Thursday, September 23, 2010

"next to of course god america i" by E. E. Cummings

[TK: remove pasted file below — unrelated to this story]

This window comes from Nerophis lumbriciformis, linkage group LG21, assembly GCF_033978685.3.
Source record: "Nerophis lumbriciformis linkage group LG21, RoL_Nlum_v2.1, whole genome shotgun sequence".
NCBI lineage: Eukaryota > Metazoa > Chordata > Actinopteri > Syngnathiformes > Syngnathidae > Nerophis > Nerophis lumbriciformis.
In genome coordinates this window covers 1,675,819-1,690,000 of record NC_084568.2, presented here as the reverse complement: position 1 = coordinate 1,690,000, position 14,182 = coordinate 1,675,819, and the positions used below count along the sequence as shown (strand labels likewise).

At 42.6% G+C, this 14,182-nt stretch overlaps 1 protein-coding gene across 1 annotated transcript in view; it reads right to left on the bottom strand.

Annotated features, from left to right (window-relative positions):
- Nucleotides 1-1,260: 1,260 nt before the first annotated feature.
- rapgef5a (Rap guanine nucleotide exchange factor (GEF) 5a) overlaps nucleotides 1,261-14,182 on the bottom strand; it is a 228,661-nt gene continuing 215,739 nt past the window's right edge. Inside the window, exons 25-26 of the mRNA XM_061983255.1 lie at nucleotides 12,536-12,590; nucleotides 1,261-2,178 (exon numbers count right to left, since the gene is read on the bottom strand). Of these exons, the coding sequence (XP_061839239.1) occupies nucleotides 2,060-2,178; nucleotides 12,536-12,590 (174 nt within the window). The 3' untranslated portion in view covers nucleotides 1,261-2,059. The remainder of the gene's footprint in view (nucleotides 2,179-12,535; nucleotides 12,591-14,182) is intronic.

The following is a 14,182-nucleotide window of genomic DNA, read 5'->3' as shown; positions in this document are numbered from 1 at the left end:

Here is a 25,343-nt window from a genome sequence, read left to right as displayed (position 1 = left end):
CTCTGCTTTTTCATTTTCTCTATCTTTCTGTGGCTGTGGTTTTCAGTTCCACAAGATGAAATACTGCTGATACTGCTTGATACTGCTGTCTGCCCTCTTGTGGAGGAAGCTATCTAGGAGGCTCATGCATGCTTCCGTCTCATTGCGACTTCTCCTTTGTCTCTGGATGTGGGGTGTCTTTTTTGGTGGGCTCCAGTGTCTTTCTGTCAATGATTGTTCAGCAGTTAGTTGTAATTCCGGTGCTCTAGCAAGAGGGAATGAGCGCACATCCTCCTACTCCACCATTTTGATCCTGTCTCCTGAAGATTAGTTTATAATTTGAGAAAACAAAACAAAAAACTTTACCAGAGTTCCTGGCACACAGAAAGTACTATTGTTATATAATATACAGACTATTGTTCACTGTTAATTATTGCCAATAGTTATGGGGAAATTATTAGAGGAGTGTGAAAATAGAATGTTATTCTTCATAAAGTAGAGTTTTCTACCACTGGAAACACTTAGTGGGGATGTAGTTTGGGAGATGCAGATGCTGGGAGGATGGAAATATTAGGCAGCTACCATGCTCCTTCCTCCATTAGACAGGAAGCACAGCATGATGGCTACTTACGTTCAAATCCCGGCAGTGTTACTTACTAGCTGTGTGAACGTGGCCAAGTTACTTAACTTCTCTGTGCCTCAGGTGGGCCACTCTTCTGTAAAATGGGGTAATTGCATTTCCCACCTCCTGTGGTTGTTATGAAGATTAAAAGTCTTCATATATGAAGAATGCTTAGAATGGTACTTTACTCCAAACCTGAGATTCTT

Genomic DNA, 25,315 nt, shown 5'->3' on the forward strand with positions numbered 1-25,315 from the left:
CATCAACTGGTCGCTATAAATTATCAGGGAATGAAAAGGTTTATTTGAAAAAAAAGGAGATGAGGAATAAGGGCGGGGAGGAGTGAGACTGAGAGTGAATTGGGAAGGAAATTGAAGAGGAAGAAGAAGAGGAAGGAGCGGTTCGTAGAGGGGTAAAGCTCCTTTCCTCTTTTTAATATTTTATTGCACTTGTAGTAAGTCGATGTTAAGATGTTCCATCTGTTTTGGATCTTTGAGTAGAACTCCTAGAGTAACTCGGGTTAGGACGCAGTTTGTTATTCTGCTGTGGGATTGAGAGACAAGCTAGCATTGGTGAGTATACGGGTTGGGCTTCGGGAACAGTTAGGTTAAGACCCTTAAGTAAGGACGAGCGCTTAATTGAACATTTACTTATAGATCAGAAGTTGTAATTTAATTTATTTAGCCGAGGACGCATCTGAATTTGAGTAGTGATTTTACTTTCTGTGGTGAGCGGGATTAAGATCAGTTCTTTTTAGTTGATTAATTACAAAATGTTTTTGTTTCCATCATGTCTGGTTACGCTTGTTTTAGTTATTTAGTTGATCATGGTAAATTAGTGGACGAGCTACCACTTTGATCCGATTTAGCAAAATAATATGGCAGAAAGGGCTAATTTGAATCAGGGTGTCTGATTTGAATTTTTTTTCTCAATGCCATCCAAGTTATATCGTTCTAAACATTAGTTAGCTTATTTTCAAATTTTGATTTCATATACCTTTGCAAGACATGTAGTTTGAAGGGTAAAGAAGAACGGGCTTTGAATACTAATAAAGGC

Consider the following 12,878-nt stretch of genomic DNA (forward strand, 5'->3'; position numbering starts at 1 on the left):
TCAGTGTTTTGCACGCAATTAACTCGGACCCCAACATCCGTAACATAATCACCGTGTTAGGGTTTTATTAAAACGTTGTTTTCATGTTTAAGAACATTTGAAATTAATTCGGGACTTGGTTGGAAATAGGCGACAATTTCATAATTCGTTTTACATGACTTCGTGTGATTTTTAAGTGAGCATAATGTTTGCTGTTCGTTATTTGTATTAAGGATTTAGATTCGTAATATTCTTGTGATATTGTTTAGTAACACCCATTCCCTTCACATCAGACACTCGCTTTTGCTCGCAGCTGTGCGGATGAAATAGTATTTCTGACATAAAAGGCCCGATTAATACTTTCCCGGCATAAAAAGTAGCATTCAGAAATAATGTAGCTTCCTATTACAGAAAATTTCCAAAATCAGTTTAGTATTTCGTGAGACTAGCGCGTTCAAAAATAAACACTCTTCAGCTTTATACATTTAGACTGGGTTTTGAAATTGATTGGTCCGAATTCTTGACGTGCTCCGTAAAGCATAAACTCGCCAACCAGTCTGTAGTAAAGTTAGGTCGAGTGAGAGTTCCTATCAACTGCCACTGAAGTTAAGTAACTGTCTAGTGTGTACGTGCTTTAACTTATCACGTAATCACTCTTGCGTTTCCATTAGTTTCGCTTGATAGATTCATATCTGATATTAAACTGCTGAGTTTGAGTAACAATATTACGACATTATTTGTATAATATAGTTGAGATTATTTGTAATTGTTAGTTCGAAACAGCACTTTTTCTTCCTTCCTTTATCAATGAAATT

When I saw the author of this poem, I was actually a little excited to read it. I've heard that he is a phenomenal writer, and I am aware that many of his works are considered classics. What I liked most about this poem was how different it was. The way it was grammatically structured was by far different from all of the others. There were no spaces or pauses, almost forcing the reader to speed up as they read. The tone of the speaker sounded excited and passionate, and as the reader I could visualize a person picking up speed while talking to try and cram in everything they wanted to say. This poem was filled with random patriotic phrases like "oh say can you see by the dawn's early", or "my country 'tis of", which were both fragments and allusions towards well-known patriotic songs in our nation's history. By the end, I had sort of gotten the vibe that this was a satirical piece aimed towards politicians. It appeared to me that E. E. Cummings was making fun of people who spout off patriotic cliches and make grand speeches to the public. I can't say that I disagree with him because, let's face it, to be honest politicians are an easy target for criticism. The last thing I found intriguing was the title. Through the title, the speaker makes is a poem of direct address towards America hinting that he loves it next to God himself. That's a rather strong committment I'd say. I'm curious as to whether that was a further part of the satire and whether he was making fun of a politician's proclaimed love for his country or not.

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